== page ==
Speculation is heightening as to whether or not Vice President Joe Biden will seek the Democratic nomination for the 2016 election. The former Delaware senator certainly has a lot going for him, including a blessing from President Obama as well as an impressive, lengthy political career that firmly establishes his policies on key issues. What's Joe Biden's stance on women's rights? The potential candidate has done some amazing things for the cause, but his mixed record when it comes to abortion makes him a fraction of the women's rights candidate Hillary Clinton is shaping up to be.
Perhaps his most important move came when he was a senator and introduced the Violence Against Women Act in 1990. The bill was passed four years later and included measures that provide more resources to women's shelters in addition to establishing a national hot line for women who are victims of abuse. Shortly after he assumed the role of VP, Biden created an official Violence Against Women White House advisor position in 2009, which was held by Lynn Rosenthal who is now a senior advisor to Biden.
Just three years later, he joined forces with the president on a comprehensive women's rights initiative known as the Obama-Biden Plan. The plan adds to Biden's anti-domestic violence work while also strengthening VAWA as it continues to periodically be reauthorized. A particularly important marker of the Obama-Biden Plan is its stance on reproductive rights. The plan explicitly advocates for a woman's right to choose as well as preventative measures in an effort to curb unwanted pregnancies.
Rather than appearing pro-life or pro-choice, Biden has a mixed-choice record, according to pro-choice advocacy group NARAL. In 1993, he co-sponsored the Freedom of Choice Act, which would establish that every woman "has the fundamental right to choose to bear a child; terminate a pregnancy prior to fetal viability; or terminate a pregnancy after viability when necessary to protect her life or her health," according to the bill itself. The Freedom of Choice Act has yet to be newly referred and considered, and is thus in limbo. According to OnTheIssues.org, Biden's statements in interviews indicate a devoutly religious politician who would rather impose neither side's perspective on voters, however.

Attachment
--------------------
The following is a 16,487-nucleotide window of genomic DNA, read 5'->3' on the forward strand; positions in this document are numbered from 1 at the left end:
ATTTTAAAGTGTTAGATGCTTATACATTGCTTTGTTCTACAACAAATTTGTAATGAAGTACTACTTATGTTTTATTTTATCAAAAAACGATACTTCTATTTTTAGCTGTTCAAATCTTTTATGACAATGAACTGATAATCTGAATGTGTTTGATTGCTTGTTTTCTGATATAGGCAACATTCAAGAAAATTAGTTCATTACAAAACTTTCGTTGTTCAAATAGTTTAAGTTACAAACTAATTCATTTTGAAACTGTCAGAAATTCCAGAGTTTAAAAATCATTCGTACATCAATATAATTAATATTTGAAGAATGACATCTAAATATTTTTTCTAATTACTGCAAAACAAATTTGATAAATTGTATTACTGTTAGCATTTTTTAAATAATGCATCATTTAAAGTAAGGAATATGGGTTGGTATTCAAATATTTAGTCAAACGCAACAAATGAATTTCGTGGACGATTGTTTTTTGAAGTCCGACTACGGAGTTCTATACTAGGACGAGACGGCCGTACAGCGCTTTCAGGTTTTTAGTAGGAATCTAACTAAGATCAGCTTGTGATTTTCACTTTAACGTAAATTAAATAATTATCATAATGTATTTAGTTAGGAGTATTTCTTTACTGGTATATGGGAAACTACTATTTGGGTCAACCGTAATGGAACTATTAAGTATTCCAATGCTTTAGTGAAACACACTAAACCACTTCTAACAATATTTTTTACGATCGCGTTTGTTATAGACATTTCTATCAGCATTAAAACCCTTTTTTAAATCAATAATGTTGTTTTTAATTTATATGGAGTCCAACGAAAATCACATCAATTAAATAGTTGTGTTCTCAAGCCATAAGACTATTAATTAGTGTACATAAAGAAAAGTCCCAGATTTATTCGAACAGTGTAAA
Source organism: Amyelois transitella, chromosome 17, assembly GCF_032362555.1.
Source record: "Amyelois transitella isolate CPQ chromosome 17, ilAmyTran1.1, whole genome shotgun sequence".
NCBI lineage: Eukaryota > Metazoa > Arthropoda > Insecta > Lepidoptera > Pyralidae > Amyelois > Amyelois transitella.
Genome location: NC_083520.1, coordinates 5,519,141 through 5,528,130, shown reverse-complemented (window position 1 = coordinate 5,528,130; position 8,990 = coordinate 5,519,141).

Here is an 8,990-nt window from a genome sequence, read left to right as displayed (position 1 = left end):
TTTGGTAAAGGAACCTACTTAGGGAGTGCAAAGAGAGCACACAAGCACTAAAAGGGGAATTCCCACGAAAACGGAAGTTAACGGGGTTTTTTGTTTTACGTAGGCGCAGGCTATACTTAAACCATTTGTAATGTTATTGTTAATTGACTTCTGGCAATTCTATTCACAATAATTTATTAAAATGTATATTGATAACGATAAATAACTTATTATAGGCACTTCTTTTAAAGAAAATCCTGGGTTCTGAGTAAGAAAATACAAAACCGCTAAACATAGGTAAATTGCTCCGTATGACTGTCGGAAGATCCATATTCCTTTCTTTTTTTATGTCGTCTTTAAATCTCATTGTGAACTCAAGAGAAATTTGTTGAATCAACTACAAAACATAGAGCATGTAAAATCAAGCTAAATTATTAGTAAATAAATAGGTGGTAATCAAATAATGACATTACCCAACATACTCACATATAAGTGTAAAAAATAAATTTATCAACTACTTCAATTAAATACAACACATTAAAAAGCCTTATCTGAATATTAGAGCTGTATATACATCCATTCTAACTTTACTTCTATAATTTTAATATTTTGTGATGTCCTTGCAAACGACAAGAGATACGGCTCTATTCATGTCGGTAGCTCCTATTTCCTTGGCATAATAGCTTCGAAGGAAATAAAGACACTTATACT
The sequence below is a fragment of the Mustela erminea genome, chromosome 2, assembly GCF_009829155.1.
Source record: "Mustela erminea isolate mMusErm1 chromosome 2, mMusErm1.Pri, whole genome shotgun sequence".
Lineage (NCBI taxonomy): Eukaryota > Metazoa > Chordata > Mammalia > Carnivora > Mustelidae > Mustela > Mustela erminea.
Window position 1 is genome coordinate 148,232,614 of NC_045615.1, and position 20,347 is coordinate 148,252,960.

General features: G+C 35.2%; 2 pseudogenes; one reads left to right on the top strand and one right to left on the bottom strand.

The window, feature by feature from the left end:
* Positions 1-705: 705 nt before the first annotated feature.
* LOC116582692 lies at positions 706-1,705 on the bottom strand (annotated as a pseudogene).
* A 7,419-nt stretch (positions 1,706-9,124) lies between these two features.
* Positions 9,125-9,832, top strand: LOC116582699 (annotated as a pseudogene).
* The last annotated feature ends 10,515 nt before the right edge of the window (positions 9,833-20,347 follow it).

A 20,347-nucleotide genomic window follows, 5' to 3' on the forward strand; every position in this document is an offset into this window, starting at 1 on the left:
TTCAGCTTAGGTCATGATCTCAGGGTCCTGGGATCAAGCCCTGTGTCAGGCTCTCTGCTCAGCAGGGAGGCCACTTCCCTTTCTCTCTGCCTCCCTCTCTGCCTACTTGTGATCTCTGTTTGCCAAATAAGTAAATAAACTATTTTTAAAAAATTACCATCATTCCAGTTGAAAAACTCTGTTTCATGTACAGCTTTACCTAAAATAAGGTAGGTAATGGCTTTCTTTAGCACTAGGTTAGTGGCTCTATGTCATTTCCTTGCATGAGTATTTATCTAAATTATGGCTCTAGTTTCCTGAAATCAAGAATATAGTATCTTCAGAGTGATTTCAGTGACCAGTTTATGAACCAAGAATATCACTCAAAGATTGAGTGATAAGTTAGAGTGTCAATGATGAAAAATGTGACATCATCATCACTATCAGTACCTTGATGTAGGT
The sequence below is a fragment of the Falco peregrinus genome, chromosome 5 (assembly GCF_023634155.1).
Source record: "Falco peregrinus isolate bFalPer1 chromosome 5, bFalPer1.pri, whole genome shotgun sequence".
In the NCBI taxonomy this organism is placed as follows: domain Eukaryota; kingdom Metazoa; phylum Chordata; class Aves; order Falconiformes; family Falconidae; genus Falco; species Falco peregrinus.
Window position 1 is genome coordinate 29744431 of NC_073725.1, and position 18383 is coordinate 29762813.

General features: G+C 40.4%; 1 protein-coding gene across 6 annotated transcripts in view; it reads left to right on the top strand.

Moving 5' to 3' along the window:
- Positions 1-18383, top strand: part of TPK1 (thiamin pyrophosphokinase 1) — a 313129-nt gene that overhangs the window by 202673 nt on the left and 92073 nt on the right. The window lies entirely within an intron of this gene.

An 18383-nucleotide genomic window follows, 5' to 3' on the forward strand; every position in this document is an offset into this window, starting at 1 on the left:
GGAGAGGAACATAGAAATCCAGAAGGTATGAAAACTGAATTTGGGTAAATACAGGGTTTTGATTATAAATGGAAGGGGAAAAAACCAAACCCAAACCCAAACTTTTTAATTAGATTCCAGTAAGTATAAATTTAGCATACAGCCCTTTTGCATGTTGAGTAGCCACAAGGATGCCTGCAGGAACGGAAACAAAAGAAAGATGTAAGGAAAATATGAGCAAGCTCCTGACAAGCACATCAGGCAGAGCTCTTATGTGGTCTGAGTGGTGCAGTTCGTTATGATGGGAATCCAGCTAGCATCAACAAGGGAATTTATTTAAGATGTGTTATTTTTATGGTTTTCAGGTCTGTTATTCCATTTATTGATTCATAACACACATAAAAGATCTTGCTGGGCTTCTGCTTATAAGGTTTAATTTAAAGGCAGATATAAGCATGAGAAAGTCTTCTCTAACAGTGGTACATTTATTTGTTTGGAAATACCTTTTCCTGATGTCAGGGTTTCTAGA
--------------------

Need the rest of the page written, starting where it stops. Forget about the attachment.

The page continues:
Speaking in a 2007 NBC's Meet The Press interview, Biden said that he opposed abortion funding as it imposes "a view to support something that is not a guaranteed right but an affirmative action to promote." Surprisingly, Biden also seems to advocate for religious freedom when it comes to an institution's right to administer reproductive healthcare. Biden had this to say about the subject during the 2012 vice presidential debate:
I do not believe that we have a right to tell other people that — women — they can't control their body. It's a decision between them and their doctor. In my view and the Supreme Court, I'm not going to interfere with that. With regard to the assault on the Catholic church, let me make it absolutely clear, no religious institution, Catholic or otherwise, including Catholic Social Services, Georgetown Hospital, Mercy Hospital, any hospital, none has to either refer contraception, none has to pay for contraception, none has to be a vehicle to get contraception in any insurance policy they provide. That is a fact.
Compared to presidential hopeful Hillary Clinton, Biden's views on reproductive rights are relatively murky. Clinton has consistently established herself as a pro-choice candidate regardless of potential religious affiliation. Likewise, Bernie Sanders is so incredibly pro-choice that NARAL has given him a 100 percent rating.
Editor's note: An earlier version of this article's headline described Biden's stance on women's rights as "impressive"; this description does not allow for the nuance in Biden's position. We regret this error.